Yesterday, Belle Vue Trucks Limited pleaded guilty at Scunthorpe Magistrates’ Court to one charge of operating a waste facility when there was no environmental permit in force.
The company was fined £5,000, ordered to pay £3,244.75 in prosecution costs, along with a £15 victim surcharge.
The charge was brought by the Environment Agency under the Environmental Permitting (England and Wales) Regulations 2010.
Belle Vue Trucks Limited carried out vehicle dismantling activities on land at Common Farm, North Lincolnshire between May and June 2011.
Prosecuting for the Environment Agency, Kiran Cassini told the Court that on 11 May 2011, an officer from North Lincolnshire Council attended the site following a complaint about noise. At the rear of the site the officer saw 5 or 6 men working in an area where there were disassembled vehicles and other vehicles loaded with metal. There were also tyres and vehicle parts and an accumulation of oil on the ground. The officer spoke with the males who indicated that they were “scrapping vehicles” and that they worked for "Belle Vue".
This information was passed onto Environment Agency officers and on 10 June 2011, officers carried out a raid at the site with police assistance. They observed engine parts on the ground, some of which still contained oil. Oils were also stored in plastic containers and other containers looked as though they were holding vehicle lubricants. The ground was discoloured in places and there were pools of what looked and smelled of engine oil. There were axle units from articulated tractor units, dismantled engine units and a blue wheelie bin filled with a liquid believed to be oil and water. A number of vehicles were in a state of disrepair.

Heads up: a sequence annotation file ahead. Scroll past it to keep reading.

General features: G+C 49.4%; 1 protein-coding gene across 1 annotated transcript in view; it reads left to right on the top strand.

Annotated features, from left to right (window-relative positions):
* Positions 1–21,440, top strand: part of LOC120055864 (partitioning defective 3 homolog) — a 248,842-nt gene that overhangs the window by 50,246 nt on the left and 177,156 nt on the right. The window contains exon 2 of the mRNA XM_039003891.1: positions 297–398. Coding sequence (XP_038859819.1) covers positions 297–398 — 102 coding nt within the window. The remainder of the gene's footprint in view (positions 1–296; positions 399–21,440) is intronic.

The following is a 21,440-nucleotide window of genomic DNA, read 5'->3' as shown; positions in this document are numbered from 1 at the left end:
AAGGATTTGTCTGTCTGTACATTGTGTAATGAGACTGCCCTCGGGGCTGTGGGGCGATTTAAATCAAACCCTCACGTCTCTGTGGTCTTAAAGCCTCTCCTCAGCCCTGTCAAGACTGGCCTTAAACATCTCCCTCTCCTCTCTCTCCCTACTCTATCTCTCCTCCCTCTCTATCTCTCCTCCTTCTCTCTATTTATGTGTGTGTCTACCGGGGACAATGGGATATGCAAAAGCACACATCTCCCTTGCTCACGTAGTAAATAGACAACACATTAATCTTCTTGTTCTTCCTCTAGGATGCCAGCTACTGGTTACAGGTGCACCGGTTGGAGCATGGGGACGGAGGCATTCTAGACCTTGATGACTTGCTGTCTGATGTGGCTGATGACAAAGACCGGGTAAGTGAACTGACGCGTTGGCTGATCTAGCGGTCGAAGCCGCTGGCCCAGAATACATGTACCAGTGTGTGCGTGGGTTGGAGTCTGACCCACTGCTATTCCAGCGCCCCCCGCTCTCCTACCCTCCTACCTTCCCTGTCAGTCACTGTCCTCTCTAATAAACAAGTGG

Police checks revealed that most of the vehicles on site were registered to Belle Vue Trucks Limited.
On 19 June 2012, officers attended Common Farm again and the site had been cleared of waste. The ground was still heavily stained. Samples of soil were taken and sent for analysis. The results showed the presence of heavy lubricating oil and diesel or heating oil.
Speaking after the case, an Environment Agency officer in charge of the investigation said,
"This prosecution should act as a strong deterrent to anyone thinking about operating a similar site without the necessary environmental permits in place. Environmental legislation seeks to ensure that wastes are dealt with properly and do not pollute our environment or harm our health. Operating outside the legal system jeopardises both."In mitigation, the Court was told that the company
"took a risk and acted stupidly".They apologised for their actions and were now working with the Environment Agency to obtain an environmental permit for an area of land close to Common Farm where they intended to operate a waste transfer station.